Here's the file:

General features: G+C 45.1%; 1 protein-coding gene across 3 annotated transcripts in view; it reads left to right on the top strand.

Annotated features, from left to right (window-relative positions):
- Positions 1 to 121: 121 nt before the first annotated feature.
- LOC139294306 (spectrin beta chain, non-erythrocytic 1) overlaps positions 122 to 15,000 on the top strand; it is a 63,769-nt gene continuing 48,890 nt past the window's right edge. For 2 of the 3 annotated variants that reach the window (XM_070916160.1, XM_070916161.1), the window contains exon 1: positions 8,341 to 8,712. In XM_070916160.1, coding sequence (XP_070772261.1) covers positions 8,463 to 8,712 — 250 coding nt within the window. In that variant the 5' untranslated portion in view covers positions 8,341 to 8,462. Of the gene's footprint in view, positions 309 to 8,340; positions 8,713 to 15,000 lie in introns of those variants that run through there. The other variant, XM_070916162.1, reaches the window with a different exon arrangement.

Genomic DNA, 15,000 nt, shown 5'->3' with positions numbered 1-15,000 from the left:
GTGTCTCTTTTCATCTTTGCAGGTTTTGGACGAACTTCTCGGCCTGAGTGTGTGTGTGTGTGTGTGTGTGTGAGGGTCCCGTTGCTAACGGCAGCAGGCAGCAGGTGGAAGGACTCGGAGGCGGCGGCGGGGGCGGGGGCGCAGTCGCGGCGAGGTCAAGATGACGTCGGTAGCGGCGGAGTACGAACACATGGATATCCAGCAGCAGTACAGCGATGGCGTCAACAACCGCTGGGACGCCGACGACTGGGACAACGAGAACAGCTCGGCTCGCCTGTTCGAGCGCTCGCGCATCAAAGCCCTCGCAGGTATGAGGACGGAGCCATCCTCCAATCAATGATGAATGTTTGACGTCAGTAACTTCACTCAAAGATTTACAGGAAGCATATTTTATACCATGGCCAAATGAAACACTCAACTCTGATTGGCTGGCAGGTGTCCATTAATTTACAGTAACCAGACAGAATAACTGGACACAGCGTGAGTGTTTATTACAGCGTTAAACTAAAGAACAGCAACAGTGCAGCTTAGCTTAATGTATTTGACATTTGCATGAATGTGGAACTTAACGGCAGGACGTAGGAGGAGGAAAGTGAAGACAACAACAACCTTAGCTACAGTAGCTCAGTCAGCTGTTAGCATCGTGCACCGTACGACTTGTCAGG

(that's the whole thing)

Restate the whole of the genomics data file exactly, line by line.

General features: G+C 45.1%; 1 protein-coding gene across 3 annotated transcripts in view; it reads left to right on the top strand.

Annotated features, from left to right (window-relative positions):
- Positions 1 to 121: 121 nt before the first annotated feature.
- LOC139294306 (spectrin beta chain, non-erythrocytic 1) overlaps positions 122 to 15,000 on the top strand; it is a 63,769-nt gene continuing 48,890 nt past the window's right edge. For 2 of the 3 annotated variants that reach the window (XM_070916160.1, XM_070916161.1), the window contains exon 1: positions 8,341 to 8,712. In XM_070916160.1, coding sequence (XP_070772261.1) covers positions 8,463 to 8,712 — 250 coding nt within the window. In that variant the 5' untranslated portion in view covers positions 8,341 to 8,462. Of the gene's footprint in view, positions 309 to 8,340; positions 8,713 to 15,000 lie in introns of those variants that run through there. The other variant, XM_070916162.1, reaches the window with a different exon arrangement.

Genomic DNA, 15,000 nt, shown 5'->3' with positions numbered 1-15,000 from the left:
GTGTCTCTTTTCATCTTTGCAGGTTTTGGACGAACTTCTCGGCCTGAGTGTGTGTGTGTGTGTGTGTGTGTGAGGGTCCCGTTGCTAACGGCAGCAGGCAGCAGGTGGAAGGACTCGGAGGCGGCGGCGGGGGCGGGGGCGCAGTCGCGGCGAGGTCAAGATGACGTCGGTAGCGGCGGAGTACGAACACATGGATATCCAGCAGCAGTACAGCGATGGCGTCAACAACCGCTGGGACGCCGACGACTGGGACAACGAGAACAGCTCGGCTCGCCTGTTCGAGCGCTCGCGCATCAAAGCCCTCGCAGGTATGAGGACGGAGCCATCCTCCAATCAATGATGAATGTTTGACGTCAGTAACTTCACTCAAAGATTTACAGGAAGCATATTTTATACCATGGCCAAATGAAACACTCAACTCTGATTGGCTGGCAGGTGTCCATTAATTTACAGTAACCAGACAGAATAACTGGACACAGCGTGAGTGTTTATTACAGCGTTAAACTAAAGAACAGCAACAGTGCAGCTTAGCTTAATGTATTTGACATTTGCATGAATGTGGAACTTAACGGCAGGACGTAGGAGGAGGAAAGTGAAGACAACAACAACCTTAGCTACAGTAGCTCAGTCAGCTGTTAGCATCGTGCACCGTACGACTTGTCAGG